Tens of millions of doses of varicella vaccine have been given in the United States, and studies continue to show that the vaccine is safe. Serious side effects are very rare.

What side effects have been reported with this vaccine?
Possible side effects are generally mild and include redness, stiffness, and soreness at the injection site; such localized reactions occur in about 20% of children immunized. A small percentage of persons develop a mild rash, usually around the spot where the shot was given.

How effective is this vaccine?
Ninety-seven percent of children between age 12 months and 12 years develop immunity to the disease after one dose of vaccine. For older children and adults, an average of 78% develop immunity after one dose and 99% develop immunity after the recommended two doses.

Although some vaccinated children (about 2%) will still get chickenpox, they generally will have a much milder form of the disease, with fewer blisters (typically fewer than 50), lower fever, and a more rapid recovery.

The vaccine almost always prevents against severe disease. Getting chickenpox vaccine is much safer than getting chickenpox disease.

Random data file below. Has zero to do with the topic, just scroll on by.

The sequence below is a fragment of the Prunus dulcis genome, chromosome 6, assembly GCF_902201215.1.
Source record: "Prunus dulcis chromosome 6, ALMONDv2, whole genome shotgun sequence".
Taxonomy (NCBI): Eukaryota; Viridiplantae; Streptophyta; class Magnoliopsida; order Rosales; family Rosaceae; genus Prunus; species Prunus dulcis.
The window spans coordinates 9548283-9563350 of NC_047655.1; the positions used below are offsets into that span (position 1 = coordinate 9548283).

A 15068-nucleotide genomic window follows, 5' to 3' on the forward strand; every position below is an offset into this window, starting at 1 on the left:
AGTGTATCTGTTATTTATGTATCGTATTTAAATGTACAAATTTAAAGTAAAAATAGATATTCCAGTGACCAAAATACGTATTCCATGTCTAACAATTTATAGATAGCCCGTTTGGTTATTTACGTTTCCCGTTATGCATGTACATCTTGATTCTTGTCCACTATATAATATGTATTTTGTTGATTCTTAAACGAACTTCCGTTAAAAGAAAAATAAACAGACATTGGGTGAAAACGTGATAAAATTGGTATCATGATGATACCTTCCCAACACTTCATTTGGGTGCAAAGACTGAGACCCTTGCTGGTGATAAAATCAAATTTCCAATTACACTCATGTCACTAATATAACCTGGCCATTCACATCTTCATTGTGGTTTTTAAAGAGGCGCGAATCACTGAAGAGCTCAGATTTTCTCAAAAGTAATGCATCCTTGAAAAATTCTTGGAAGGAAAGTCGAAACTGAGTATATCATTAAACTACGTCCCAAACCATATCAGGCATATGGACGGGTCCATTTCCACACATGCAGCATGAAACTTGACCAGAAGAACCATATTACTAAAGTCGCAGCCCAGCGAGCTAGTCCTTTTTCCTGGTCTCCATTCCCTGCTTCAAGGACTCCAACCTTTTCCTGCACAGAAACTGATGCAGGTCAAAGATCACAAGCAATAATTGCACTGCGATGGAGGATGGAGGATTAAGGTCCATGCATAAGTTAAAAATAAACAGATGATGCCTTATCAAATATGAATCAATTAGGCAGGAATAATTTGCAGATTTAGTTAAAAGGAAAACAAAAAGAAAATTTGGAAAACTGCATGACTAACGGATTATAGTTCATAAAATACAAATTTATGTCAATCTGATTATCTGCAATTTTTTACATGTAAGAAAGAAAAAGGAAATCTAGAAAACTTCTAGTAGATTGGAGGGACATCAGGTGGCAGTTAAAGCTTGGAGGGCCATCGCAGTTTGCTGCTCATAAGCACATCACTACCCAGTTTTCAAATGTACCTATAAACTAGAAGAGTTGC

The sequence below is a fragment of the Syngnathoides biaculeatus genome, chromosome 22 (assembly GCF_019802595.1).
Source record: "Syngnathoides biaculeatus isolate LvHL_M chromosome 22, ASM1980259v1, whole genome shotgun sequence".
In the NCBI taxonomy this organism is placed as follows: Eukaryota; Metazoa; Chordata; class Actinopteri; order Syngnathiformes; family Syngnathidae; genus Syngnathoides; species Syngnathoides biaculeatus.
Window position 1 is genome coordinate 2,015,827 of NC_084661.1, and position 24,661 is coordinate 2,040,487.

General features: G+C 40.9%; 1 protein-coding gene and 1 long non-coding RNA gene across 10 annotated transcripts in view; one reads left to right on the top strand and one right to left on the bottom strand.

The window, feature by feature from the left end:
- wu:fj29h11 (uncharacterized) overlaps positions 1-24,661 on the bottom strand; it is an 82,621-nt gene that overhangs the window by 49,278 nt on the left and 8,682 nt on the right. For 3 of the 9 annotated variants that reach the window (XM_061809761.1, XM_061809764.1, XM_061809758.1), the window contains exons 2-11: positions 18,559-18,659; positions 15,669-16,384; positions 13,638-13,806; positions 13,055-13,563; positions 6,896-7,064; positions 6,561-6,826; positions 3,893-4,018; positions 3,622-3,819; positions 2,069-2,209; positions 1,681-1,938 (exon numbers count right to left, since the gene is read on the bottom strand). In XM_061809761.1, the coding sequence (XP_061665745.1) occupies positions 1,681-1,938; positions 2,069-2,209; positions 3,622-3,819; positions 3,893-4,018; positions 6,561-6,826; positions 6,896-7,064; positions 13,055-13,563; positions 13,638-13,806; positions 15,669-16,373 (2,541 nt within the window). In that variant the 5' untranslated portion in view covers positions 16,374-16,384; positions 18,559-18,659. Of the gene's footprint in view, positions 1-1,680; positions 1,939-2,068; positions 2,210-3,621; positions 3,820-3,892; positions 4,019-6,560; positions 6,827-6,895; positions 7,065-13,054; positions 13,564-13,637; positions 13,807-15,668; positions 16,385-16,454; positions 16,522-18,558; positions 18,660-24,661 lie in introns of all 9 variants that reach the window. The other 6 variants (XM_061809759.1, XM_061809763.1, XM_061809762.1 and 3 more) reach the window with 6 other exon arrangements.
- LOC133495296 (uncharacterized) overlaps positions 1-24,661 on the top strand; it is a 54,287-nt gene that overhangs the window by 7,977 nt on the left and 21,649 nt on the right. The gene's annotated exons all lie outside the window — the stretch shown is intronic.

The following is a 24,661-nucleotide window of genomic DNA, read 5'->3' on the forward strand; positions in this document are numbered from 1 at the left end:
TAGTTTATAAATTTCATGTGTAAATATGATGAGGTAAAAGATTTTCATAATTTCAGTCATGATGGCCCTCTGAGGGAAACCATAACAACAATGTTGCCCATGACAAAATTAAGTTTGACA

Isn't it better for a child to get chickenpox naturally?
Some parents purposely seek to get their children infected with varicella virus, even promoting "chickenpox parties" for this purpose. The belief is that it's better to be infected when young, a time when the infection is ordinarily less severe. Some parents also believe that something "natural" (the disease) is better than something "artificial" (the vaccine), or that immunity derived from the disease will be more permanent than that from the vaccine.

However, when a safe vaccine is available, parents need to weigh the supposed benefits of infection against its potential risks, including severe disease with complications such as infection with flesh-eating bacteria. No one can predict which child will develop a life-threatening case of chickenpox; in fact, most serious cases occur in previously healthy children.